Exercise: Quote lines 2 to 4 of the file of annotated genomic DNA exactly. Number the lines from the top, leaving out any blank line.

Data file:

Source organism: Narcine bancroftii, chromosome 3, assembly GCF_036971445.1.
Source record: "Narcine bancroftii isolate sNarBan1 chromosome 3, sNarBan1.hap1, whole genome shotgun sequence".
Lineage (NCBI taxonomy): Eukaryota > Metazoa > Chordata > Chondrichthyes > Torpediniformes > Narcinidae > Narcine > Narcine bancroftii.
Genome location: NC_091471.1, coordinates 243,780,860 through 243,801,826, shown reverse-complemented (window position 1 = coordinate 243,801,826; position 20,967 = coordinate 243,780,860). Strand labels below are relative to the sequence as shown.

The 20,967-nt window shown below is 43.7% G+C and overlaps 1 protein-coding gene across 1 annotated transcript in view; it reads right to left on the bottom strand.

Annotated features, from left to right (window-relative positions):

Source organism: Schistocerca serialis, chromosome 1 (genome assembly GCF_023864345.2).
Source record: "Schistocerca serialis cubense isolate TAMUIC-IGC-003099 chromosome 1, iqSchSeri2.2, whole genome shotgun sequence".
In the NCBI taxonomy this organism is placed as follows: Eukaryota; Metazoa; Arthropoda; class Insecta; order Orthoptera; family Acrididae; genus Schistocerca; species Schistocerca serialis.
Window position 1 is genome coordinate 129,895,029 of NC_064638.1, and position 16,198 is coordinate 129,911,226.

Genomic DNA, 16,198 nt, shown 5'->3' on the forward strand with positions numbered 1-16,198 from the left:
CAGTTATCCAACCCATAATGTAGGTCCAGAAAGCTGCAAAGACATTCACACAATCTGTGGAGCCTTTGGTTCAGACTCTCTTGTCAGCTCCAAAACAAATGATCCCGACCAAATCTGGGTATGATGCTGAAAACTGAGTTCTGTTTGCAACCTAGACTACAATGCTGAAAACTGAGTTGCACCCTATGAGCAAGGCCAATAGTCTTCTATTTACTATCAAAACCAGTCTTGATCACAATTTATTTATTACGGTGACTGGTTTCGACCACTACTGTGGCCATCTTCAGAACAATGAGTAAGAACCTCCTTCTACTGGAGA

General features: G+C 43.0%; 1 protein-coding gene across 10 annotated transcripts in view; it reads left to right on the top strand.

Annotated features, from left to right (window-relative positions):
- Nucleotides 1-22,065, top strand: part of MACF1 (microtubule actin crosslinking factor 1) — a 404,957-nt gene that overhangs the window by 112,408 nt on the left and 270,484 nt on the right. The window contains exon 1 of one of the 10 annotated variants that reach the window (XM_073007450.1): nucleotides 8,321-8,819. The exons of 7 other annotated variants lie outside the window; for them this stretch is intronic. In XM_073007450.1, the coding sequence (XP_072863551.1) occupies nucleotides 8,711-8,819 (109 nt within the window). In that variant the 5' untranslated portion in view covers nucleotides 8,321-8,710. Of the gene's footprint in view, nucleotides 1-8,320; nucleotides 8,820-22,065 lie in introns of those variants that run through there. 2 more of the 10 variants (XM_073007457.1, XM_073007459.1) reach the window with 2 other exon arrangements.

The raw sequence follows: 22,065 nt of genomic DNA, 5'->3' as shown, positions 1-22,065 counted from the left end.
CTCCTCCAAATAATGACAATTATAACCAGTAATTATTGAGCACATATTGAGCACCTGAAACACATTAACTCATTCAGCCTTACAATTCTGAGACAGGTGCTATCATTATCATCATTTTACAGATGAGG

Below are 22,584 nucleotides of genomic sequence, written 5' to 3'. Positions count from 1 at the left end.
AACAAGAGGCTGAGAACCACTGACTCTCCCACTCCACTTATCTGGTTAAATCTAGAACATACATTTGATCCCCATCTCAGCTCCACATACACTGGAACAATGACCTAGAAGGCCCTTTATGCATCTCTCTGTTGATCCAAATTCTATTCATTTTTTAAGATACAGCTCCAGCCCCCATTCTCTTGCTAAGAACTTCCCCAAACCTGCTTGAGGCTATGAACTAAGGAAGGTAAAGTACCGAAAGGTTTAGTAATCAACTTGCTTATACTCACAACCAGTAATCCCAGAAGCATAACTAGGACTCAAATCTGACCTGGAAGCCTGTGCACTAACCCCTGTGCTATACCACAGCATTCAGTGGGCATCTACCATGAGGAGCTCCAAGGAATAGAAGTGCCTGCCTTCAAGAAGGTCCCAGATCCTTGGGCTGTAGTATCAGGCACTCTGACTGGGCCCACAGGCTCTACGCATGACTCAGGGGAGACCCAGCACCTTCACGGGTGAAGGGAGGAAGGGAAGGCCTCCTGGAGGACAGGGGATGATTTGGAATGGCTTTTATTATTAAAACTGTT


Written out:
Source record: "Narcine bancroftii isolate sNarBan1 chromosome 3, sNarBan1.hap1, whole genome shotgun sequence".
Lineage (NCBI taxonomy): Eukaryota > Metazoa > Chordata > Chondrichthyes > Torpediniformes > Narcinidae > Narcine > Narcine bancroftii.
Genome location: NC_091471.1, coordinates 243,780,860 through 243,801,826, shown reverse-complemented (window position 1 = coordinate 243,801,826; position 20,967 = coordinate 243,780,860). Strand labels below are relative to the sequence as shown.